• You may not place this on a SharePoint site that is externally facing to the general public.
    • If you can’t commit to testing it in the short period available (e.g. you won’t get to it until next week because of other commitments) then please don’t ask for a copy. I only want people that can dedicate the time now so we can do a public release asap.
    • There are no guarantees that this is going to work in your environment. I’ve tested it out in various “known” configurations, but you might have some crazy setup that I’ve never seen before. If it doesn’t work, we’ll see about how to get it going and what makes your environment unique, but it may take a few days to get to you.

    NOTE: there are several “features” that will be turned off (like NNTP synchronization) that I’m either still working on or deferring to a later release. This test is going to be a bare bones release and not meant to be used past the test period.

    So if you’re up to the challenge, please email me with your name and I’ll send you off a copy. I’m limiting this to 10 people because I don’t want to try to get into following up with dozens of nameless faces out there. Testing will start when I get the 10 and end about 2–3 days later (if that).

    First come, first served.


  • TechEdConnect Updated

    Leverage Software, the guys that put together the TechEdConnect application, have updated the site with some new, must needed features. The display of groups you’re in is much improved and shows the members of the group (well, duh) which I thought should have been there in the first place. Couldn’t tell who was in the group, even if you managed it. They also improved some search capabilties but I can’t tell what’s changed there (although you can search for a person by name, which I don’t think was there before).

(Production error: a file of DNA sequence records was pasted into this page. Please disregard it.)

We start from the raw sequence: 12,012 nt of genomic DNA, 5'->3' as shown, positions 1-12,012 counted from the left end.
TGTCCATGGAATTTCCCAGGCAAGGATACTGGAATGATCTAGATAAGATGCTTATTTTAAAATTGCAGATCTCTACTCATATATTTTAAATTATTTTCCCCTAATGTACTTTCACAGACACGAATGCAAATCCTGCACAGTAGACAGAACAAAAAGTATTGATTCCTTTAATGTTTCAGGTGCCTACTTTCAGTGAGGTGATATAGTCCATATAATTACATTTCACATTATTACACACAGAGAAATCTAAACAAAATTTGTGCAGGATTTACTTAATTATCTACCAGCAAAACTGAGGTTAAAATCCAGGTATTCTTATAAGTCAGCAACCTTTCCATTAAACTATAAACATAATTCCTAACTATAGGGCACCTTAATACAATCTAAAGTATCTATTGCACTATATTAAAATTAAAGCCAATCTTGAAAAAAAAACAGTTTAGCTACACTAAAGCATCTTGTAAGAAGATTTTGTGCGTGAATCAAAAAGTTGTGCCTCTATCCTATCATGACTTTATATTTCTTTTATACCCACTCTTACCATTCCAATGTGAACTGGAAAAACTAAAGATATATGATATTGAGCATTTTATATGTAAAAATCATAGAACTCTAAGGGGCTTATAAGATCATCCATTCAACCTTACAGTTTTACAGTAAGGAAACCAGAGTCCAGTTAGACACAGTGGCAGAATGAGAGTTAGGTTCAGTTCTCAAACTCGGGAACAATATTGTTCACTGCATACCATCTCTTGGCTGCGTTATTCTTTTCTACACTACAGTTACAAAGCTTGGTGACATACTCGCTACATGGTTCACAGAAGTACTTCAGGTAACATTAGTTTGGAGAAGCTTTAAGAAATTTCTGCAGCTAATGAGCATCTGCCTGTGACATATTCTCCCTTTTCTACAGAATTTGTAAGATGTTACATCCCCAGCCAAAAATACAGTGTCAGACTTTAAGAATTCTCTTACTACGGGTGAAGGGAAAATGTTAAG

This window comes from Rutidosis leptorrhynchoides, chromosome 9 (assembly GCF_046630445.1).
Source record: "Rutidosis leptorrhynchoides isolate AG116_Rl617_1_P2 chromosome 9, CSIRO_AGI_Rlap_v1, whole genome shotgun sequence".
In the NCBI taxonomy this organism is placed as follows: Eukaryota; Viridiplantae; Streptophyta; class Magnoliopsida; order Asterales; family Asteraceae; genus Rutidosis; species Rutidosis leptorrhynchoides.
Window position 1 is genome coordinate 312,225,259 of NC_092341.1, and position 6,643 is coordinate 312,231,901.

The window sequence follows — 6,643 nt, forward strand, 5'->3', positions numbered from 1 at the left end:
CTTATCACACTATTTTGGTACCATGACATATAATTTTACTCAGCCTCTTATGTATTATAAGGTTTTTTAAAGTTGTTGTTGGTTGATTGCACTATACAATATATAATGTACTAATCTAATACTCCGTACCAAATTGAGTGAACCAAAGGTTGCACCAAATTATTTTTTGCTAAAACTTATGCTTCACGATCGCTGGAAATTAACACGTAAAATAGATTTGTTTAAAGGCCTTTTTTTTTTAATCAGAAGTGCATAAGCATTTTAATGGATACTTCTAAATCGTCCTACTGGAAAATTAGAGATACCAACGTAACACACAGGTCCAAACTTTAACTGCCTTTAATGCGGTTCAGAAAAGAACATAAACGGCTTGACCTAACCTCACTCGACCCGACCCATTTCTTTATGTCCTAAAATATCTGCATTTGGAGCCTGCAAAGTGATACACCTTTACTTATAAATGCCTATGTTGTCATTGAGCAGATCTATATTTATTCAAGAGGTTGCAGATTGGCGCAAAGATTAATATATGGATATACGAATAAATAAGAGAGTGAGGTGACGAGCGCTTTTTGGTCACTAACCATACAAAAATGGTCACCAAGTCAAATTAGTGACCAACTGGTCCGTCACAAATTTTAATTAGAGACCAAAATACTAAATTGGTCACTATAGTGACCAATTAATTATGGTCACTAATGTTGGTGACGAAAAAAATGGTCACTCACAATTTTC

Again, if you’re heading to TechEd you should get hooked up on TechEdConnect and doing that collaboration thing with people with similar interests. The MVP group (for all you MVPs going) is up to a whopping 9 members and I know there are more of us. At least with only 9 people it’ll be easy to find a place for dinner.

    So check it out the updated TechEdConnect, get connected, and look me up while you’re at it.

  • Calgary Code Camp this month

    If you're a hard core developer in the Calgary area and are looking for a free lunch I have one.

    It’s called the Calgary Code Camp and takes place on Saturday, May 27 at the 5 Calgary Hotel Downtown Suites (yeah, it's an odd name). This is an all day workshop by developers for developers and we’ll be covering various .NET aspects (2.0) and .NET tools. All code, no static presentations or marketing fluff. It’s free and takes place on a Saturday so won’t cut into your business schedule but will cut into any family/social stuff (hence the hard core aspect, or those that want to kill a day hanging out with nerds).

    If you’re interested, check out the site at and you can register for the event. Sessions haven’t been firmed up yet but will be in the next couple of weeks. If you have any developer friends that might be interested, please feel free to pass the info along to them as well.